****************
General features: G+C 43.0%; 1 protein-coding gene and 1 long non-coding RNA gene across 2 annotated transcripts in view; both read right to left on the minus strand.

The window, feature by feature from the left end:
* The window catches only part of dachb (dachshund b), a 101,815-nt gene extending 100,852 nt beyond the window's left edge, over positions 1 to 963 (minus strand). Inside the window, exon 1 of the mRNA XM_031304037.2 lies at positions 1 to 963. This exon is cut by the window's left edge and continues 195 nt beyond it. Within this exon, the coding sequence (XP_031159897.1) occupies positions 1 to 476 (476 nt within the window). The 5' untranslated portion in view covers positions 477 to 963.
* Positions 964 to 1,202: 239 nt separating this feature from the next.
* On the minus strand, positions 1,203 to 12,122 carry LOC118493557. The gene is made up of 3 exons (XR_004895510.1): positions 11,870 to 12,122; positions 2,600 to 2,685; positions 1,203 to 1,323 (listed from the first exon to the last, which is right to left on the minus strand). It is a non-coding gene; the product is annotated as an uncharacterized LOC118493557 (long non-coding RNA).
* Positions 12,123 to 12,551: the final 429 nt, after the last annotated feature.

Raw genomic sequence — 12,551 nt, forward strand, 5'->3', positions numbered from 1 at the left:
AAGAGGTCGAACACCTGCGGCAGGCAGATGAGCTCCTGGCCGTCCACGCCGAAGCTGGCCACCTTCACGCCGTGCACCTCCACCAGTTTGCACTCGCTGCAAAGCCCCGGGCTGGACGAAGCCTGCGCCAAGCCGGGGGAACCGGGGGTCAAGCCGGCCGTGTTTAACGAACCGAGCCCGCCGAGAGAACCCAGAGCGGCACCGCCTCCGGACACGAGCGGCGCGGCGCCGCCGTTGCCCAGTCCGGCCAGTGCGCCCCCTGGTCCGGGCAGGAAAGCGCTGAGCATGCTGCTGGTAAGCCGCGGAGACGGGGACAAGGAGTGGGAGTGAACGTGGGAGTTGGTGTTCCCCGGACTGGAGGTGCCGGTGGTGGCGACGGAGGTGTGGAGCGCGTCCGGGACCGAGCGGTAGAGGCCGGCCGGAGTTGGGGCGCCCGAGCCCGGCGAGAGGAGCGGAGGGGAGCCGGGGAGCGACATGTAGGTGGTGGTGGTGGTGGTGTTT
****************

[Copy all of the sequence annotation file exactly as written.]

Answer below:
General features: G+C 43.0%; 1 protein-coding gene and 1 long non-coding RNA gene across 2 annotated transcripts in view; both read right to left on the minus strand.

The window, feature by feature from the left end:
* The window catches only part of dachb (dachshund b), a 101,815-nt gene extending 100,852 nt beyond the window's left edge, over positions 1 to 963 (minus strand). Inside the window, exon 1 of the mRNA XM_031304037.2 lies at positions 1 to 963. This exon is cut by the window's left edge and continues 195 nt beyond it. Within this exon, the coding sequence (XP_031159897.1) occupies positions 1 to 476 (476 nt within the window). The 5' untranslated portion in view covers positions 477 to 963.
* Positions 964 to 1,202: 239 nt separating this feature from the next.
* On the minus strand, positions 1,203 to 12,122 carry LOC118493557. The gene is made up of 3 exons (XR_004895510.1): positions 11,870 to 12,122; positions 2,600 to 2,685; positions 1,203 to 1,323 (listed from the first exon to the last, which is right to left on the minus strand). It is a non-coding gene; the product is annotated as an uncharacterized LOC118493557 (long non-coding RNA).
* Positions 12,123 to 12,551: the final 429 nt, after the last annotated feature.

Raw genomic sequence — 12,551 nt, forward strand, 5'->3', positions numbered from 1 at the left:
AAGAGGTCGAACACCTGCGGCAGGCAGATGAGCTCCTGGCCGTCCACGCCGAAGCTGGCCACCTTCACGCCGTGCACCTCCACCAGTTTGCACTCGCTGCAAAGCCCCGGGCTGGACGAAGCCTGCGCCAAGCCGGGGGAACCGGGGGTCAAGCCGGCCGTGTTTAACGAACCGAGCCCGCCGAGAGAACCCAGAGCGGCACCGCCTCCGGACACGAGCGGCGCGGCGCCGCCGTTGCCCAGTCCGGCCAGTGCGCCCCCTGGTCCGGGCAGGAAAGCGCTGAGCATGCTGCTGGTAAGCCGCGGAGACGGGGACAAGGAGTGGGAGTGAACGTGGGAGTTGGTGTTCCCCGGACTGGAGGTGCCGGTGGTGGCGACGGAGGTGTGGAGCGCGTCCGGGACCGAGCGGTAGAGGCCGGCCGGAGTTGGGGCGCCCGAGCCCGGCGAGAGGAGCGGAGGGGAGCCGGGGAGCGACATGTAGGTGGTGGTGGTGGTGGTGTTT